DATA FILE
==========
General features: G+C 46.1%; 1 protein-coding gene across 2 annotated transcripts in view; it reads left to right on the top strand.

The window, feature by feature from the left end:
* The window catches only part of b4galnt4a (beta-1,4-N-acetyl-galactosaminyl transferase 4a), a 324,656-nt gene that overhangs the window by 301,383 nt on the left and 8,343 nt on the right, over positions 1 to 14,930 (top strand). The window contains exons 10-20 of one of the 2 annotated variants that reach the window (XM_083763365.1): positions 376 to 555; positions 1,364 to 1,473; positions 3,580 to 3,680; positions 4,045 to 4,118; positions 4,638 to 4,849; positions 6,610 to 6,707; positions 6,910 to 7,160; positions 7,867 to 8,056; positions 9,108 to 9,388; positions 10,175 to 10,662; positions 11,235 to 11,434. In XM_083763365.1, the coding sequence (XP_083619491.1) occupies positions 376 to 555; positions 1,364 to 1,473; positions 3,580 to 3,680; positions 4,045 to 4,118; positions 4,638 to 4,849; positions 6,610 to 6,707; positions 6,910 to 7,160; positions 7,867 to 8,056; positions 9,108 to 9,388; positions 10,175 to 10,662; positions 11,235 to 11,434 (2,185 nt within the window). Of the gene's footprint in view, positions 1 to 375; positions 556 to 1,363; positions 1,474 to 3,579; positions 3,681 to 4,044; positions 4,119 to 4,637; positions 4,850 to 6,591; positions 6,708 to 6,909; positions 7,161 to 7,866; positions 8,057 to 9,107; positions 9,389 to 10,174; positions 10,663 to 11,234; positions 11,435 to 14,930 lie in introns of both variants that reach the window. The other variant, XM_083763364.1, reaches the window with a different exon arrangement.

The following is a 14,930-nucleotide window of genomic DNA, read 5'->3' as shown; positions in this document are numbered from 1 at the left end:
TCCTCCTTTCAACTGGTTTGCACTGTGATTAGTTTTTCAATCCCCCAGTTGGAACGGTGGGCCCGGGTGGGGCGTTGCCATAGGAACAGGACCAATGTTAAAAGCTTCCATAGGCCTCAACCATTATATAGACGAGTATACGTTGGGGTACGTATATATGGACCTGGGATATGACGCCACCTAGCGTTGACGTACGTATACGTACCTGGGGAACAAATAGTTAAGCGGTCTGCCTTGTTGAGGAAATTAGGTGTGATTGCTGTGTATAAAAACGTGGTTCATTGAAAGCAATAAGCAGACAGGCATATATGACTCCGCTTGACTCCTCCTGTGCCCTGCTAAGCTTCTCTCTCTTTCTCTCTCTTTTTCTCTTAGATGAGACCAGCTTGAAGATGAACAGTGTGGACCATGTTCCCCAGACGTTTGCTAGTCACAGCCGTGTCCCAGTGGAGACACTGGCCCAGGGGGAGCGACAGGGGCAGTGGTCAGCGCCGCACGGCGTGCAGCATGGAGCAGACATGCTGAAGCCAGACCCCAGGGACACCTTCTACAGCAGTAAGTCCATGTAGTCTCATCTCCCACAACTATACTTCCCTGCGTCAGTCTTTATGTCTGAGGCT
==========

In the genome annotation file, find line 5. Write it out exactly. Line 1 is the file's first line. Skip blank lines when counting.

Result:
TCCTCCTTTCAACTGGTTTGCACTGTGATTAGTTTTTCAATCCCCCAGTTGGAACGGTGGGCCCGGGTGGGGCGTTGCCATAGGAACAGGACCAATGTTAAAAGCTTCCATAGGCCTCAACCATTATATAGACGAGTATACGTTGGGGTACGTATATATGGACCTGGGATATGACGCCACCTAGCGTTGACGTACGTATACGTACCTGGGGAACAAATAGTTAAGCGGTCTGCCTTGTTGAGGAAATTAGGTGTGATTGCTGTGTATAAAAACGTGGTTCATTGAAAGCAATAAGCAGACAGGCATATATGACTCCGCTTGACTCCTCCTGTGCCCTGCTAAGCTTCTCTCTCTTTCTCTCTCTTTTTCTCTTAGATGAGACCAGCTTGAAGATGAACAGTGTGGACCATGTTCCCCAGACGTTTGCTAGTCACAGCCGTGTCCCAGTGGAGACACTGGCCCAGGGGGAGCGACAGGGGCAGTGGTCAGCGCCGCACGGCGTGCAGCATGGAGCAGACATGCTGAAGCCAGACCCCAGGGACACCTTCTACAGCAGTAAGTCCATGTAGTCTCATCTCCCACAACTATACTTCCCTGCGTCAGTCTTTATGTCTGAGGCT